The Times has fared better than most newspapers in the Web age because its focus was national, even global, to begin with. Rather than seeking out an entirely new audience online, it has simply expanded the one it already had. And while it has mostly given up on the idea of a separate digital staff, it still differentiates its Web product by devoting plenty of resources to online-only content such as videos, interactive features, and blogs like FiveThirtyEight and Motherlode. That it remains so popular despite putting up a pay barrier last year is a testament to the site’s value.
On the other hand, newspapers and magazines that have replicated their print product online have fared poorly. “Most legacy news organisations have just assumed that the web would automatically lap up their existing output,” the Mail Online’s Clarke told me via email. “We chose from the outset not to integrate our print and online teams.” The online team, he said, branched out in two directions: “both upmarket, in the sense that we do much more science and foreign news, for example, and downmarket, if you like, in that we also do more show business.” Or, as he told Buzzfeed, “We just do news that people want to read.”
You can disagree with the print Daily Mail’s virulent opposition to unsanctioned Gypsy settlements, but it's still original reporting guided by genuine values. The Mail Online, by contrast, is not immoral but amoral, driven less by politics than by profit motive. Original reporting, it has apparently decided, is an inefficient way to garner clicks.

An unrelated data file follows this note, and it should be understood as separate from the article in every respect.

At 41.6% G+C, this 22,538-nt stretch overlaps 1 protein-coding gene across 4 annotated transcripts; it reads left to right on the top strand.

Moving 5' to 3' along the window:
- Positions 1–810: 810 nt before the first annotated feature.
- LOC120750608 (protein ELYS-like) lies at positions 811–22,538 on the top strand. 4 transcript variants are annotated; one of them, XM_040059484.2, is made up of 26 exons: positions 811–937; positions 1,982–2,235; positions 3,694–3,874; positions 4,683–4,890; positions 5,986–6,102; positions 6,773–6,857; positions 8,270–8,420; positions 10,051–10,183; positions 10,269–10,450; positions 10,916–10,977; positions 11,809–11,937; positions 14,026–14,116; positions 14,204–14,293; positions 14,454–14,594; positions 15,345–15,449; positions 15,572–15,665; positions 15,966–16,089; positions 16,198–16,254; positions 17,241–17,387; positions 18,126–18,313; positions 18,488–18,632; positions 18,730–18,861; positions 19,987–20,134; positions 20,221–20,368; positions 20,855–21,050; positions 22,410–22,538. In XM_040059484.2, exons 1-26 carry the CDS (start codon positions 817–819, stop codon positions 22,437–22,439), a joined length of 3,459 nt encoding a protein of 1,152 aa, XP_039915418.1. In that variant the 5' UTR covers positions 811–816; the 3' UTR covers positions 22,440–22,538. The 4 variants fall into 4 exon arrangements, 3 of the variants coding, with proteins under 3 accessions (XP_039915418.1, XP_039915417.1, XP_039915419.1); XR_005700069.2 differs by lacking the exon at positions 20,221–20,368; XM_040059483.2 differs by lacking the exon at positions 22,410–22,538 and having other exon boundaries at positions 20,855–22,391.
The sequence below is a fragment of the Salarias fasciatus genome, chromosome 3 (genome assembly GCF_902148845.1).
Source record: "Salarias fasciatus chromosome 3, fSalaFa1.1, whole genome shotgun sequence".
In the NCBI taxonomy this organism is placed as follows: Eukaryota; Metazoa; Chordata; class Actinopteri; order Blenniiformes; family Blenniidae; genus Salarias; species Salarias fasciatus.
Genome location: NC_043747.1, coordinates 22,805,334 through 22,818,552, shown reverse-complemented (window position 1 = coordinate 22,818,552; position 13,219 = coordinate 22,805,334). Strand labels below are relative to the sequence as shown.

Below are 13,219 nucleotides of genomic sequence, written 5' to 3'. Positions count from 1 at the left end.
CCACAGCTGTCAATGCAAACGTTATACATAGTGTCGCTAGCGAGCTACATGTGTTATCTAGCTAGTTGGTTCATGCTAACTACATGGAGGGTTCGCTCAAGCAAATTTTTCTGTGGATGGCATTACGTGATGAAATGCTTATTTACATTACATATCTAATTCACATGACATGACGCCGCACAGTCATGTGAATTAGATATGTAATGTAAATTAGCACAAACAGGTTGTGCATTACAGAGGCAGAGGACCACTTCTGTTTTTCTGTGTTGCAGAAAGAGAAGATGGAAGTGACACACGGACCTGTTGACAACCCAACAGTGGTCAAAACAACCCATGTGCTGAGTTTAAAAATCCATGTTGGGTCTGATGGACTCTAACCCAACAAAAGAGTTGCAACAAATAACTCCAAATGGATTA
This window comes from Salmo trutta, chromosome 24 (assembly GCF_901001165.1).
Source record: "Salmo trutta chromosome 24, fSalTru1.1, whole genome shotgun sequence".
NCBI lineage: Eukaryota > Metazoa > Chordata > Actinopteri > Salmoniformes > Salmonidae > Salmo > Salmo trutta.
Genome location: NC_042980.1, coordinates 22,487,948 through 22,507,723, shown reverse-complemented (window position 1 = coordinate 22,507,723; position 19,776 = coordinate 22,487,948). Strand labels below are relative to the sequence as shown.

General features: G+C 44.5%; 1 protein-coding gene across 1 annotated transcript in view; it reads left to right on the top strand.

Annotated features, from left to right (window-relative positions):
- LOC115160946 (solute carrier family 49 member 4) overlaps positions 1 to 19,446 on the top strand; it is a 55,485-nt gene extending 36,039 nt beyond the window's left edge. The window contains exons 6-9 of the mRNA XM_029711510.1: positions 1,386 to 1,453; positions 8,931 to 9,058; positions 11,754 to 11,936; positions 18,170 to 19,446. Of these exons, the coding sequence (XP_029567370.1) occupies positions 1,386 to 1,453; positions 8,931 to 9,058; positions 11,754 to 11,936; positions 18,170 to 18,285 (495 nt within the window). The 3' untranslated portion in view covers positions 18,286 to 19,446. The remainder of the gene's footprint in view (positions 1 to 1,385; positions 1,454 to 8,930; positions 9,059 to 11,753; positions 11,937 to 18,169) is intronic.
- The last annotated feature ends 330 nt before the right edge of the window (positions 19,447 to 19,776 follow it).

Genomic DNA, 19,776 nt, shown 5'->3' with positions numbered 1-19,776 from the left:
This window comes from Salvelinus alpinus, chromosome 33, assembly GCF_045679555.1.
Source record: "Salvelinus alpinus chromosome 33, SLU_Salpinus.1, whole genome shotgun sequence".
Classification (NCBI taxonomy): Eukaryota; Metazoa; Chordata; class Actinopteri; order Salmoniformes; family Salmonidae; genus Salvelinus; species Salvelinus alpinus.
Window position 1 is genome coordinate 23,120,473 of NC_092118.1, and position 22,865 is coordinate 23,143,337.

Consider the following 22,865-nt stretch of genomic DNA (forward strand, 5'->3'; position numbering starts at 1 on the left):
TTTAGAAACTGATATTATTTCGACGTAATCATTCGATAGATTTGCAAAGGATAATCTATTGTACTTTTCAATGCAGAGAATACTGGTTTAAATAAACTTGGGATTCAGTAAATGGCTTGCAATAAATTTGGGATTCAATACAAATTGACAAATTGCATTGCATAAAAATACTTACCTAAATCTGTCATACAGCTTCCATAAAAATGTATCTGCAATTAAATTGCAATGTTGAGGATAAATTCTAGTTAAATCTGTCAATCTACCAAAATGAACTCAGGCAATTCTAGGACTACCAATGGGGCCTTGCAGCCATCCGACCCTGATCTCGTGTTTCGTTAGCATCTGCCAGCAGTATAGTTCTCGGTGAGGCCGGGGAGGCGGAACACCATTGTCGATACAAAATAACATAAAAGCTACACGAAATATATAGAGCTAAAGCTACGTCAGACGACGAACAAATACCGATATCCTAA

The downside to this approach is that it’s not a good way to cultivate a loyal readership. But the new dynamics of Internet news have made this problem moot. Even if more readers make the Times their homepage—which is surely the case—the Mail can make up the difference via search and social-media traffic. Many American readers who don’t think they read the Mail Online probably do—just not on purpose.
The Times’ spokeswoman got flak for saying the Mail is "not in our competitive set." Though it came across as snooty, it has the benefit of being true. Despite its print roots, the Mail Online has more in common with Web natives like TMZ, MSN, and, especially, the Huffington Post, to which its homepage bears a striking resemblance. Put it in its proper category, and the Mail Online’s astronomical traffic numbers look more down to earth. It’s more popular than TMZ, but it overtook the Huffington Post only recently and still trails MSN News by about 10 million unique visitors. Meanwhile, the Times regains its rightful place as the world’s largest online newspaper.
Shifting around those categories doesn’t change the fact that the Mail Online is on the fast track to profitability while the New York Times Co. just reported yet another disappointing quarter.* That’s not a surprise: Writing and editing original journalism requires a lot more resources than rephrasing other papers’ stories or repeating gossip without checking the facts. The question, then, is not which type of online newspaper fares best. It’s whether any genuine news site can make money online. If not, the Web will soon belong to photos of Elton John’s pampered pooch.
*Correction, Feb. 6, 2012: This article originally stated that the Mail Online is "by most reckonings, wildly profitable." While exact figures aren't available, reports indicate that revenues are growing fast but have yet to surpass expenses, due to the cost of the website's recent editorial expansion in the United States.